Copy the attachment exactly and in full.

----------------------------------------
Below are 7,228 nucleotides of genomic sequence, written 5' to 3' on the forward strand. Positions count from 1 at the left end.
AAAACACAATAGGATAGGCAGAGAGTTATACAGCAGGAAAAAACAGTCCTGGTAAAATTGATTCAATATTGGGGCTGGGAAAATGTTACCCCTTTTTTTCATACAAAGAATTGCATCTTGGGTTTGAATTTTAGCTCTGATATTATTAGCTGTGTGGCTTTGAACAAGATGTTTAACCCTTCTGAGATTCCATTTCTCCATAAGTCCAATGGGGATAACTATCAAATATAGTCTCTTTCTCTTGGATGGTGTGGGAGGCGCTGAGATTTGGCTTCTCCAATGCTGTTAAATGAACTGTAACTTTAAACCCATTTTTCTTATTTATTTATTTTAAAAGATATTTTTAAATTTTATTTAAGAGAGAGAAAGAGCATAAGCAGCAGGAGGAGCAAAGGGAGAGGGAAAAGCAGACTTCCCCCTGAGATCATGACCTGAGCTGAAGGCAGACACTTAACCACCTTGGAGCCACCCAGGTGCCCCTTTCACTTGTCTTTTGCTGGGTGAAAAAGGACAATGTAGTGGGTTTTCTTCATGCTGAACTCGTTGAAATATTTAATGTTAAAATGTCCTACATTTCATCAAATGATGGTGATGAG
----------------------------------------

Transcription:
Below are 7,228 nucleotides of genomic sequence, written 5' to 3' on the forward strand. Positions count from 1 at the left end.
AAAACACAATAGGATAGGCAGAGAGTTATACAGCAGGAAAAAACAGTCCTGGTAAAATTGATTCAATATTGGGGCTGGGAAAATGTTACCCCTTTTTTTCATACAAAGAATTGCATCTTGGGTTTGAATTTTAGCTCTGATATTATTAGCTGTGTGGCTTTGAACAAGATGTTTAACCCTTCTGAGATTCCATTTCTCCATAAGTCCAATGGGGATAACTATCAAATATAGTCTCTTTCTCTTGGATGGTGTGGGAGGCGCTGAGATTTGGCTTCTCCAATGCTGTTAAATGAACTGTAACTTTAAACCCATTTTTCTTATTTATTTATTTTAAAAGATATTTTTAAATTTTATTTAAGAGAGAGAAAGAGCATAAGCAGCAGGAGGAGCAAAGGGAGAGGGAAAAGCAGACTTCCCCCTGAGATCATGACCTGAGCTGAAGGCAGACACTTAACCACCTTGGAGCCACCCAGGTGCCCCTTTCACTTGTCTTTTGCTGGGTGAAAAAGGACAATGTAGTGGGTTTTCTTCATGCTGAACTCGTTGAAATATTTAATGTTAAAATGTCCTACATTTCATCAAATGATGGTGATGAG